Those looking down the road to the eventual disposition of immigration legislation may envision some Senate-driven bipartisan “momentum” that gets the job done. But aside from the many obstacles to the Gang of Eight’s handiwork in the Senate itself (where again, only 41 votes are needed to kill it all), the situation in the House looks plenty dicey. Check out this report from Roll Call‘s Jonathan Strong (who presumably knows intra-Republican politics from his background at the Daily Caller, where he exposed the Journolist conspiracy in which I was heavily involved):

Two immigration trains have left the station in the House, but no one knows which one Speaker John A. Boehner wants to eventually arrive on the floor.

A secretive bipartisan working group — akin to the Senate-side “gang of eight” — is trying to finalize its “comprehensive” proposal. But House Judiciary Chairman Robert W. Goodlatte is flexing his muscles by launching a piecemeal-type legislative push, causing tension between the two factions and questions about who will take the lead.

Lawmakers and aides involved in the secret bipartisan group privately warn that Goodlatte could potentially blow up the push for an immigration bill in the House.

But immigration is under the Judiciary Committee’s purview, and moving the bill through the panel is part of the “regular order” Republicans have been clamoring for.

It is precisely the fear of “secretive bipartisan working groups” that led to the clamor for “regular order” among House Republicans, and also to Boehner’s bizarre pledge never to negotiate with the president again. So the scenario of the House accepting some Senate-brokered immigration deal from on high almost definitely involves the butchering of two major conservative sacred cows: “regular order” and also the Hastert Rule, whereby bills not enjoying majority support in the House Republican Conference should not be brought to the floor, particularly over the dead body of the Republican-controlled committee system. Boehner’s past violations of the Hastert Rule are a big part of the fragility of his hold on the speakership.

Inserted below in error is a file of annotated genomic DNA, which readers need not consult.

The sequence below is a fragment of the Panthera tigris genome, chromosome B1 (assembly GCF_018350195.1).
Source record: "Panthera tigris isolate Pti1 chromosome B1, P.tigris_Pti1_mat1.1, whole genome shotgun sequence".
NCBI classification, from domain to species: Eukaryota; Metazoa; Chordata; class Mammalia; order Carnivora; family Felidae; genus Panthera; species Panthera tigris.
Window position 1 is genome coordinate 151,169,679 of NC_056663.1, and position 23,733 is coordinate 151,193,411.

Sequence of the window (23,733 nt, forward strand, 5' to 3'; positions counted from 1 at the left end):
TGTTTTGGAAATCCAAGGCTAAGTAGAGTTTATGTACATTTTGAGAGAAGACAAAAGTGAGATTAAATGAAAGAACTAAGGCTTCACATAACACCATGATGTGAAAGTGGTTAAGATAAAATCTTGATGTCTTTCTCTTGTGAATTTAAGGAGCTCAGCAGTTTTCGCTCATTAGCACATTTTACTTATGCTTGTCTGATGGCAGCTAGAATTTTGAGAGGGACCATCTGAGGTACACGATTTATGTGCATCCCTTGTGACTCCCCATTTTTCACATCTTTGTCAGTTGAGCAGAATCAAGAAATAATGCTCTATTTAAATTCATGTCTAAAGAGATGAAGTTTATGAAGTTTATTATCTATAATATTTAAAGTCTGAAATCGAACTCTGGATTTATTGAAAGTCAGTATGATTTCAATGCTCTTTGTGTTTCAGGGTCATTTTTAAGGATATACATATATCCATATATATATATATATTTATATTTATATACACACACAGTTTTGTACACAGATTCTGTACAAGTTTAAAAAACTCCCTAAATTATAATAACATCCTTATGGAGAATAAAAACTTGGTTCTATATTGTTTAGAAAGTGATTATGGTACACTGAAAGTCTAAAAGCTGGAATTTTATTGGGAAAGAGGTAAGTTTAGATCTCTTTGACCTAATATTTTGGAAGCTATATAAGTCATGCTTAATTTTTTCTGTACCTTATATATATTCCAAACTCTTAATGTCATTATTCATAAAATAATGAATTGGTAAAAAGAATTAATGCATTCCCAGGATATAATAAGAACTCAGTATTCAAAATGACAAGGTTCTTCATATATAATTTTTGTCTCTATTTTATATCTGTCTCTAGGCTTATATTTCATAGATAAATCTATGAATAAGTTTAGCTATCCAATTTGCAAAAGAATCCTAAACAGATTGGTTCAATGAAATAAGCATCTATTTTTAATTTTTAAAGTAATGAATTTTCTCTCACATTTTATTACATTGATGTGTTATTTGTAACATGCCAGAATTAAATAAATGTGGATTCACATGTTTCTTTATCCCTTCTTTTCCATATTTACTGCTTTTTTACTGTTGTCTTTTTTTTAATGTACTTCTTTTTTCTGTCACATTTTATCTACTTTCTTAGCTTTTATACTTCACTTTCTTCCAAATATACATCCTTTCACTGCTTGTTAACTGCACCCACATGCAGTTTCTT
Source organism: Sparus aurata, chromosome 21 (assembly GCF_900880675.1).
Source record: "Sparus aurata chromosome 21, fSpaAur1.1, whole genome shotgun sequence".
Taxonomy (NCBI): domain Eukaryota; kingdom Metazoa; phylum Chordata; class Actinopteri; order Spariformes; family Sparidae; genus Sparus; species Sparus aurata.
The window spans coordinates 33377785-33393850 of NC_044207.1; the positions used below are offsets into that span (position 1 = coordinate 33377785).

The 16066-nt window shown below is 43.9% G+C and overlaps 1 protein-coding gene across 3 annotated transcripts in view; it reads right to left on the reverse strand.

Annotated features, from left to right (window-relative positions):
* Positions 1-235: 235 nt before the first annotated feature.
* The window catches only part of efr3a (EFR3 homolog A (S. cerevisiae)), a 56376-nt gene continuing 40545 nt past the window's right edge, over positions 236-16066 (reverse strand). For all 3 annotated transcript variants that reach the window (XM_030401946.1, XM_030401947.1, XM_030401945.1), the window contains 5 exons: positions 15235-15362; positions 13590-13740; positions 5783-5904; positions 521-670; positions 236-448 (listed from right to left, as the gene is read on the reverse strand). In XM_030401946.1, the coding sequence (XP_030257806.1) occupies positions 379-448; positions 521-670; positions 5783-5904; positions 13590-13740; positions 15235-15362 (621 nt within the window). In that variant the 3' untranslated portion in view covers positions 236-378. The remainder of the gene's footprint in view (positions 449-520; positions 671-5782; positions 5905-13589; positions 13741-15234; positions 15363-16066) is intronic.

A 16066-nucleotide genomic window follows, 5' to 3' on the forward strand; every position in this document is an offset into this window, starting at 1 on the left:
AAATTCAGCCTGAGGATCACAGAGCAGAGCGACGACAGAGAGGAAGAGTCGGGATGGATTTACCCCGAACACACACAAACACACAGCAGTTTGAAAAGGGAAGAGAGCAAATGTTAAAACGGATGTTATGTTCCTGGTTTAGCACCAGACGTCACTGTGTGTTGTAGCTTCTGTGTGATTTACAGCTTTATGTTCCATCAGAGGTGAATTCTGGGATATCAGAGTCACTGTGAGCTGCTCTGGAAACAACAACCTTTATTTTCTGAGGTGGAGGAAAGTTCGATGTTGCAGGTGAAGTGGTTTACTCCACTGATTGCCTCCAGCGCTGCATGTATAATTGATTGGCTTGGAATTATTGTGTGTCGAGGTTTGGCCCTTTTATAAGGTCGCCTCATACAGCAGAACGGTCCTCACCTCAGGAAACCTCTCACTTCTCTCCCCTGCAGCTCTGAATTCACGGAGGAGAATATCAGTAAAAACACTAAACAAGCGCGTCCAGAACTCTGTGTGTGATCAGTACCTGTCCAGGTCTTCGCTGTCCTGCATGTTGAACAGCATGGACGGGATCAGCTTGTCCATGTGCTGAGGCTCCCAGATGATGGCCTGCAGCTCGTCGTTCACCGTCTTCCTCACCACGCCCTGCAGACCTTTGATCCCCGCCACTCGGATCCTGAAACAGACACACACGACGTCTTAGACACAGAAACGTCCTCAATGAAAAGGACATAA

But if House Republicans do follow “regular order” and/or try to craft a bill a majority of GOPers can support, the Judiciary Committee could represent a very big problem:

The bipartisan group {i.e., the House Gang] has briefed Goodlatte and Rep. Trey Gowdy, the chairman of the Judiciary subcommittee that deals with immigration, sources said, but it does not appear the two parties are working closely together.

The Judiciary panel includes a number of very conservative members who might vigorously object to anything approaching “amnesty” for the estimated 11 million illegal immigrants currently residing in the United States.

Those include Reps. Steve King of Iowa, Louie Gohmert of Texas, Jim Jordan of Ohio, J. Randy Forbes of Virginia and the committee’s former chairman, Lamar Smith of Texas.

For example, Smith said in an interview that he was deeply and irrevocably opposed to the bipartisan Senate immigration bill unveiled recently.

“I don’t think I’m ever gonna have a vote on it. I don’t think it gets out of the Senate, and it certainly wouldn’t pass over here,” he said.

Gowdy (a Tea Party stalwart from SC), Smith, King, Gohmert, Jordan (chair of the right-wing Republican Study Committee) and Forbes are not among those likely to give a damn about the belief of Republican elites that getting on the comprehensive immigration reform bandwagon and taking the GOP all the way back to where it was in the Bush administration is a political imperative. If you are handicapping the likely outcome of the immigration debate in Congress, take a long look at those names, consider the itch between Boehner’s shoulder blades, and bet low.

Ed Kilgore

Ed Kilgore is a political columnist for New York and managing editor at the Democratic Strategist website. He was a contributing writer at the Washington Monthly from January 2012 until November 2015, and was the principal contributor to the Political Animal blog.